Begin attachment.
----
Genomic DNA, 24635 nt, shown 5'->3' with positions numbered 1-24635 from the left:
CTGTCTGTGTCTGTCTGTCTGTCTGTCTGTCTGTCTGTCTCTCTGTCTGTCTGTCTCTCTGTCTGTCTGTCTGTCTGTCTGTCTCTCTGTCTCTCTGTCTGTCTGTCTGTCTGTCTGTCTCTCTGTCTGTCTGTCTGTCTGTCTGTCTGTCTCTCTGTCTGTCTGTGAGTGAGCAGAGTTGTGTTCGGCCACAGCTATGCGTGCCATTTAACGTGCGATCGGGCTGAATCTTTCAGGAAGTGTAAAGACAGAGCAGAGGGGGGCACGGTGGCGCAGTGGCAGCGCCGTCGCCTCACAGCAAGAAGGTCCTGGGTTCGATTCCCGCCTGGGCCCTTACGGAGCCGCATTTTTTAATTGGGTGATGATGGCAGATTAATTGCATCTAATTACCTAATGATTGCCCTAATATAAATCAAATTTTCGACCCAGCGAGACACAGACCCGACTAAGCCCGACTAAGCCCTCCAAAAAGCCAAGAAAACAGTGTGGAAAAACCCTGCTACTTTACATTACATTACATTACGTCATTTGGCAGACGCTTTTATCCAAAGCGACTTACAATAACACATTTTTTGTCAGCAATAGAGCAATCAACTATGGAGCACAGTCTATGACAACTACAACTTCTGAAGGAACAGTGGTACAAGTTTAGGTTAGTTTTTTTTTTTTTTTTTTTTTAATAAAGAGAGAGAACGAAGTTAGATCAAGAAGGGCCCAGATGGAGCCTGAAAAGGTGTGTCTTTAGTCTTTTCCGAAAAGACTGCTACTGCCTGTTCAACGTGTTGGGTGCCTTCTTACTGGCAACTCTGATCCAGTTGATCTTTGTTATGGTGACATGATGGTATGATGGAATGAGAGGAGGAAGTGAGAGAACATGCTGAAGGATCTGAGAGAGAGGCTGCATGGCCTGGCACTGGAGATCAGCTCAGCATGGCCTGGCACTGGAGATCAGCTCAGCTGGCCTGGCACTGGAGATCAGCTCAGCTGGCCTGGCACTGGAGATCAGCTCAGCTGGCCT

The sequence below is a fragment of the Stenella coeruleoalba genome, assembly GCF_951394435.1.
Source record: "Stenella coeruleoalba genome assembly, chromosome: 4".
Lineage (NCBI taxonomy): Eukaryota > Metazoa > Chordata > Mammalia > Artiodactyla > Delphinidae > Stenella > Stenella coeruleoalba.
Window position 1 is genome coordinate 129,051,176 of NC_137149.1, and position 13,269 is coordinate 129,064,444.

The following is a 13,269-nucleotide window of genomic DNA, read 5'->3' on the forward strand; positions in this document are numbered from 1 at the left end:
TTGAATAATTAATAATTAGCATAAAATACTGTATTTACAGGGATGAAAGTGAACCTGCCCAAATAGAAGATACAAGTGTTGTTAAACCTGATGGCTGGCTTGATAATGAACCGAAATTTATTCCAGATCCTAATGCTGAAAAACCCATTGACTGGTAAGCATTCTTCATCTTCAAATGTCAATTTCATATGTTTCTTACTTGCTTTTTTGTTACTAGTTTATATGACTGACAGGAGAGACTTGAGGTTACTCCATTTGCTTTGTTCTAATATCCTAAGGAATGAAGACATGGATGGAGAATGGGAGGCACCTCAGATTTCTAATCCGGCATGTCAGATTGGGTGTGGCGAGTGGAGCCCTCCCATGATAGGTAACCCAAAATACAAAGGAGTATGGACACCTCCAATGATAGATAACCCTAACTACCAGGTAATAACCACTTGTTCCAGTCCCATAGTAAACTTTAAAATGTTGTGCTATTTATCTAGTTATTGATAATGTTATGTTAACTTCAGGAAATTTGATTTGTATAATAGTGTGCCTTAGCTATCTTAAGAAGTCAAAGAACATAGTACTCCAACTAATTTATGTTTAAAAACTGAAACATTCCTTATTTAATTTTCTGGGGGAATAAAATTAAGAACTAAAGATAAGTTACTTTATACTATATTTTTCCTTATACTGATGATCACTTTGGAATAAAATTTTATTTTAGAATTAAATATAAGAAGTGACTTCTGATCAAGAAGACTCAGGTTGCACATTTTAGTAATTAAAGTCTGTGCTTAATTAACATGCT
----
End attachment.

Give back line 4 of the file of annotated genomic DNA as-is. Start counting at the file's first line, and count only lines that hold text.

Source record: "Stenella coeruleoalba genome assembly, chromosome: 4".